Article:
Friday, June 26, 2009
I've been catching up on what Michael Jackson is all about. I guess I've led a sheltered life, because I didn't even know what the moonwalk was. (Too bad he never met Marcel Marceau.)
His videos offer some insights, like Beat It, a phrase that means both fight and flight, a wonderful paradox given that it's about gangs, kind of like West Side Story. Opponents grasp hands and pull knives at the same time, just as we are always tied to what we resist. It reminded me of a former lover, who wanted me to tie his hands to the bed. I found a similar solution - I tied one of his and one of mine.
But Smooth Criminal ain't smooth, he's scandalous. And Scream totally says how I feel about Harleys and leafblowers.
Michael doesn't care if you're Black or White, which I appreciate. But I have to confess I have trouble understanding all the lyrics, so hopefully he was good enough to explain everything visually too. So I don't know really if Michael cared if he was black or white. I'm not sure he cared if he was male or female, either. As he became whiter, he looked more and more femme.
It's clear that his affinity with, and affection for, children was part of his nature. Children love to play. And the younger they are, the less they care if you are rich and famous. Plus which, the psychic pressure of being that rich and famous must have made kids' indifference to it seem so, so gentle and playful to him.
A lot of people are mourning more than I would have thought. And it's too bad he's gone, though it's easy to think he wasn't having that much fun anymore. No wonder his poor heart gave out. It's so, so sad that friendly touch has become suspected of sex and exploitation. Throwing that baby out with the bathwater is an ongoing social tragedy.
And yes, he did make me cry.
Sunday, June 21, 2009
I hope President Obama has noticed Kevin Baker's article listing the ways he has broken campaign promises, because he really should think about what he is doing. While I am sure he is thinking, and carefully, about his decisions, I have also noticed too much continuity with the previous administration's perspective on secrecy, economics and military action.
Moreover, the Democrat party needs to also read and ponder this article; ideally, they would have an epiphany and maybe even turn back into the Democratic party.
Last night on C-SPAN, I happened to see Obama and former President Clinton speak at a Democratic Leadership Council event. (When did everyone else forget that there's only one POTUS at a time?) Anyway, Obama told some funny in-jokes, roasting various political players, and then Clinton talked about how wonderful the DLC has been for getting Democrats elected.
While this may be true, it's less clear that the DLC is actually that wonderful for a lot of ordinary Democratic voters. Moving the party to the center may get more centrists elected, but thinking that populism is obsolete or that the grassroots activists don't matter leaves the party without a vision. Democratic leadership needs to listen to leftist prophets like John Todd or Noam Chomsky, because if they don't they'll just end up being anti-Republicans rather than pro-progressive.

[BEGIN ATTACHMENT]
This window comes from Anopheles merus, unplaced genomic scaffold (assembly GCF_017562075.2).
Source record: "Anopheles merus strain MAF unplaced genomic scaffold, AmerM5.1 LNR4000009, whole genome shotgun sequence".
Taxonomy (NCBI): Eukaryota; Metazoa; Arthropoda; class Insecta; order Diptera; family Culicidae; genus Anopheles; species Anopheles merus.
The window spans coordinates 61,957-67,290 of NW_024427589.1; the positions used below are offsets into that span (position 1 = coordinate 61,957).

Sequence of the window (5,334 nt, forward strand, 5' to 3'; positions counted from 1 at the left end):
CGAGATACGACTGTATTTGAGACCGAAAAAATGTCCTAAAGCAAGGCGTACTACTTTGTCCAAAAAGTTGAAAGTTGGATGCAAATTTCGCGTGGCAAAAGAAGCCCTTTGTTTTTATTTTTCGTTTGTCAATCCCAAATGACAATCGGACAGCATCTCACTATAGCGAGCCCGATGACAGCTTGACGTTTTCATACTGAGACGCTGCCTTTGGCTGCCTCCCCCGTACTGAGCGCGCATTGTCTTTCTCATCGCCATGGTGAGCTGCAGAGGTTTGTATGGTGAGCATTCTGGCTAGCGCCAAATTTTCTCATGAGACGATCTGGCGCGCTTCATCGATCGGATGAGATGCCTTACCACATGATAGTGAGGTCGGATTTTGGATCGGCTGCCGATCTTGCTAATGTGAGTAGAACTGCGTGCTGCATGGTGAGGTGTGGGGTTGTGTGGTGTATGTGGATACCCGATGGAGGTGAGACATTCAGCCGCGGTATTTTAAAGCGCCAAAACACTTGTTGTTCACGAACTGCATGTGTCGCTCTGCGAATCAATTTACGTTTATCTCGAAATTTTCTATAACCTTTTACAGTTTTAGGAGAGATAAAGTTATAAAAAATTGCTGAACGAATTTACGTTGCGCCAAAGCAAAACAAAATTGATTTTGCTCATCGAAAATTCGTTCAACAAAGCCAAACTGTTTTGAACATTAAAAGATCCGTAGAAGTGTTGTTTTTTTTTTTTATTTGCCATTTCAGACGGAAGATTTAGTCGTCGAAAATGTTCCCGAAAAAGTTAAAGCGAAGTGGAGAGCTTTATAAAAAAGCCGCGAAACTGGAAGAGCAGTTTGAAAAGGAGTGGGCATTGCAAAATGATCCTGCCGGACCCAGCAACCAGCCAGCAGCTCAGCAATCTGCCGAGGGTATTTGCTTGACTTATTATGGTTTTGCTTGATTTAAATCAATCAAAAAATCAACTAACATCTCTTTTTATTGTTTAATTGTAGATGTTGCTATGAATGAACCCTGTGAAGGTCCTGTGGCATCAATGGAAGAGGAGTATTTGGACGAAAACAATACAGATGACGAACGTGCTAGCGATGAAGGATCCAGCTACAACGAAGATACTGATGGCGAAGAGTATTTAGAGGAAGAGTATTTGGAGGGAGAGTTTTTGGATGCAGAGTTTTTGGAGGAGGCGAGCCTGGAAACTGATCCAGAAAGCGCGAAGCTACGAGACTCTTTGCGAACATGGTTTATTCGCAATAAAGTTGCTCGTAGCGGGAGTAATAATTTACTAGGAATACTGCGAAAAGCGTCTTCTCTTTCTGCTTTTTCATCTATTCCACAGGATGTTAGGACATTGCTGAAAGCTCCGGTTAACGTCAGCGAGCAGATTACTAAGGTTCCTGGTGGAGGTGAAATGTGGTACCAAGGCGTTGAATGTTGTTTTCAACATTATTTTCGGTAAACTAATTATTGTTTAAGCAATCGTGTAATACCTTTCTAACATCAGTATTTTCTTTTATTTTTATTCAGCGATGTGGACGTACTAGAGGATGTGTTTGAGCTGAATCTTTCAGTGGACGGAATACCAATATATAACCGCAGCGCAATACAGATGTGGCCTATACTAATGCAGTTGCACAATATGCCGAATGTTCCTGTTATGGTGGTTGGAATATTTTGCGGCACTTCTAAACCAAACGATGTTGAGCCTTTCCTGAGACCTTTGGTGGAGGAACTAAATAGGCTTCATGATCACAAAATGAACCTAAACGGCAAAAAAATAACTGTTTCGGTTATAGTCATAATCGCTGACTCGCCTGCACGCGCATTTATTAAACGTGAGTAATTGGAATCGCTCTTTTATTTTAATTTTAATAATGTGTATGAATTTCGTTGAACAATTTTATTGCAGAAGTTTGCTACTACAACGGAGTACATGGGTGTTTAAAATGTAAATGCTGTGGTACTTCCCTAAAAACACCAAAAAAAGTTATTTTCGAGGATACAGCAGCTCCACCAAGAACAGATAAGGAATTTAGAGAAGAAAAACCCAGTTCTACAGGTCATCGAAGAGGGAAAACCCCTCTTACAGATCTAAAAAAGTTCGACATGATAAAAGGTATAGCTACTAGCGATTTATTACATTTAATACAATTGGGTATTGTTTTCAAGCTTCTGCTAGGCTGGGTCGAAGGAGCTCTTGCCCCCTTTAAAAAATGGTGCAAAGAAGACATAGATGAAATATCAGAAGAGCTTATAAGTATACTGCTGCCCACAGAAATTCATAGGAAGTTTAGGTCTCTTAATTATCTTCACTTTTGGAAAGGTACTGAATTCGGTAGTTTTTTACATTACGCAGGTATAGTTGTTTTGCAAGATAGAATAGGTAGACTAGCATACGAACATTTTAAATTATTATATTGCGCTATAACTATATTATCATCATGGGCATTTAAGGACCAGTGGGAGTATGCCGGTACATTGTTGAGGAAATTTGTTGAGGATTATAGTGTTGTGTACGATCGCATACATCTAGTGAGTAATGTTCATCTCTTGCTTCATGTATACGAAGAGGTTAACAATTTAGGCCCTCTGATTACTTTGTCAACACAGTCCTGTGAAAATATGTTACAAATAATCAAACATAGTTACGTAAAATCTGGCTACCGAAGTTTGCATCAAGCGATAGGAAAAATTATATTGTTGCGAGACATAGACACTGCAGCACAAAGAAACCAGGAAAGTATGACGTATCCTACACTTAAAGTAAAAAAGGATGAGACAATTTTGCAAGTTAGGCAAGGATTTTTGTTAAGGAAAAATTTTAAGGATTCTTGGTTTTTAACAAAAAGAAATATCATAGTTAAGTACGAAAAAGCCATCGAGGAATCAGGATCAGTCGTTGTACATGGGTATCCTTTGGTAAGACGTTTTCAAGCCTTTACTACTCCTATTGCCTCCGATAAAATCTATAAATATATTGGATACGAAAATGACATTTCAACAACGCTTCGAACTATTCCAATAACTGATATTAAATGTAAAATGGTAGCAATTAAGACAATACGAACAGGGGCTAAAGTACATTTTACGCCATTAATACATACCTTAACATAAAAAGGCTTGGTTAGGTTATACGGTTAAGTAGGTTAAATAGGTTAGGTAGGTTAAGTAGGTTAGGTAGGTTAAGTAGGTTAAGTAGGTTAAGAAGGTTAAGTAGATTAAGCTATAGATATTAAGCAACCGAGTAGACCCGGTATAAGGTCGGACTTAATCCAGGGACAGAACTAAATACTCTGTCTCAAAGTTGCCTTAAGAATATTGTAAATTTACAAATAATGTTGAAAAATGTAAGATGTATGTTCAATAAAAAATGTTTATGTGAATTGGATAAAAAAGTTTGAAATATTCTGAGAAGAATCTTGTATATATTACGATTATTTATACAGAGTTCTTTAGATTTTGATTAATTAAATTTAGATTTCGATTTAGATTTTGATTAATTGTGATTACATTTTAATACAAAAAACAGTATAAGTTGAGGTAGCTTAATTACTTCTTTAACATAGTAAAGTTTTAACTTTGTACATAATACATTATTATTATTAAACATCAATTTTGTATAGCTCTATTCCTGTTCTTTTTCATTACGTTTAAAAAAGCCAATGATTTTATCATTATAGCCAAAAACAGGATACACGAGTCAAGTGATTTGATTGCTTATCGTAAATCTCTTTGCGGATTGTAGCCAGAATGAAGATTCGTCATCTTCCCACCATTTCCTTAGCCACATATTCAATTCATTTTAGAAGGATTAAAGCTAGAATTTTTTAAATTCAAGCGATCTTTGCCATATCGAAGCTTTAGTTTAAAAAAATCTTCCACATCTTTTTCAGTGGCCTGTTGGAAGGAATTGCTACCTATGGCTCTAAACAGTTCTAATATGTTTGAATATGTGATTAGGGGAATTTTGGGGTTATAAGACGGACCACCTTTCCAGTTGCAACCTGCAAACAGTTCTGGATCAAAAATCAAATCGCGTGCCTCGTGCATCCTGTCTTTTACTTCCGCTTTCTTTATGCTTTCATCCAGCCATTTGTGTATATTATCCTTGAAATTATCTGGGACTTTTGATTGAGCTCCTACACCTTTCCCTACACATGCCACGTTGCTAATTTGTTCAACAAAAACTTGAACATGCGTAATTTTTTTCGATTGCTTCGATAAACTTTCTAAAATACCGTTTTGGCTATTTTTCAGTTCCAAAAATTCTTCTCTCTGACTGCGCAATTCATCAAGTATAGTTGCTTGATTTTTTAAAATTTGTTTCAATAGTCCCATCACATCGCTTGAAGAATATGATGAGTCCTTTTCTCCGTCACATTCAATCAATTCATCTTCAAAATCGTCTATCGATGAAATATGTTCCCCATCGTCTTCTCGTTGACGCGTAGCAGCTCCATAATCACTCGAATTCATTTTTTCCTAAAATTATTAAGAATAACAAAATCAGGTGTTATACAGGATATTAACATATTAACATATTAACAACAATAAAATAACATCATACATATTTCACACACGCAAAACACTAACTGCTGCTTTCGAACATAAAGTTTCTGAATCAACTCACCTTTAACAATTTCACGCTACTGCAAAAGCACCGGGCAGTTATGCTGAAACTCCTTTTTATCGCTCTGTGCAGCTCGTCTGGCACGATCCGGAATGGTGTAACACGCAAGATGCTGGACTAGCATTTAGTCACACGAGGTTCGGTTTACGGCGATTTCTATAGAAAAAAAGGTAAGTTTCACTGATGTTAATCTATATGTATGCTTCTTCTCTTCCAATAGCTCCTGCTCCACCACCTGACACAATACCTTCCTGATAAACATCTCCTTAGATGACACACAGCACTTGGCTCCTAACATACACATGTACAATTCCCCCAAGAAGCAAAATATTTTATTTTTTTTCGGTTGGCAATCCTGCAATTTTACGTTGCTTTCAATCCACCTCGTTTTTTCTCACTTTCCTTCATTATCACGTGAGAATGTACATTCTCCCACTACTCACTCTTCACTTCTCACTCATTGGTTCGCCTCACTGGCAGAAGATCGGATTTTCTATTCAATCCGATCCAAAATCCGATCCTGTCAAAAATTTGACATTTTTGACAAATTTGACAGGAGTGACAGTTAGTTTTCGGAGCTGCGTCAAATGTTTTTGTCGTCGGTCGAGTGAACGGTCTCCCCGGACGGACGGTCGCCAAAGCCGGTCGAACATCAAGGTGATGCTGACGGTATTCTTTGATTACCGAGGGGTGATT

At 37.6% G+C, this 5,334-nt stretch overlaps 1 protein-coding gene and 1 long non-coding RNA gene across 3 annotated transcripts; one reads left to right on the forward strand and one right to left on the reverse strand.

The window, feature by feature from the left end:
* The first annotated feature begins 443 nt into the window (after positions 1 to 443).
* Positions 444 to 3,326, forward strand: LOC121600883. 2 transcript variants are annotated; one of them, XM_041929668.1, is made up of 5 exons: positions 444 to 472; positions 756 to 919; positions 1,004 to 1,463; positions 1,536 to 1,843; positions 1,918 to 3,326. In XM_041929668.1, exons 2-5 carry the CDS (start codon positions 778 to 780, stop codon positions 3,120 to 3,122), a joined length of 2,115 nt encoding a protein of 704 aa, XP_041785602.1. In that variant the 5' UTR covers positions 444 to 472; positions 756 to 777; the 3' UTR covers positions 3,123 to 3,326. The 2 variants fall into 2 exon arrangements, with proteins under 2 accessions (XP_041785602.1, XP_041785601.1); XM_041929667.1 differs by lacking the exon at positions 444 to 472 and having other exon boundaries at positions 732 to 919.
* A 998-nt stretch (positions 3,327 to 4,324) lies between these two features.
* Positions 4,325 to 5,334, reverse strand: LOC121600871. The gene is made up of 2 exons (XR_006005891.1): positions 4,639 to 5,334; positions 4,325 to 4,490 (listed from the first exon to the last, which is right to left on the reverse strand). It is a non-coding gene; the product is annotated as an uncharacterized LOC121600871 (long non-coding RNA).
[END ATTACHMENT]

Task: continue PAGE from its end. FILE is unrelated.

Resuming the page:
But, while Obama seems to be following the same split-the-difference political navigation that the DLC pushes, most Congressional Democrats are just as frozen in the headlights.
So we still have far more government secrecy than in 2000, part of a trajectory that really got going in WWI. Meanwhile, we see glacial progress on getting out of Iraq, and plans to beef up the war on Afghanis, both a poor way to win hearts and minds. If Pakistanis are outraged by a video of Taliban vigilantes terrorizing women who show a shred of independence, how can anyone imagine that videos of collateral damage by our soldiers and mercenaries will get us anywhere? Our mercenaries should be cashiered, the National Guard should return home, and the soldiers should be transferred to another service.
The veteran Wall-Streeters in charge of economic policy still think that financial institutions, rather than the ordinary livelihoods of ordinary people, are what keeps the economy going, . There can be no other explanation for the fact that none of the banks that received bailout money are willing to reduce the principal on any of the unsustainable loans they have on their books. They would rather use the bailout money to pay for all the costs of eviction, repossession, maintenance and insurance on an empty house, and then the cost to resell the house for a lower price, when they could have just reduced the price for the original homeowner who is now probably homeless.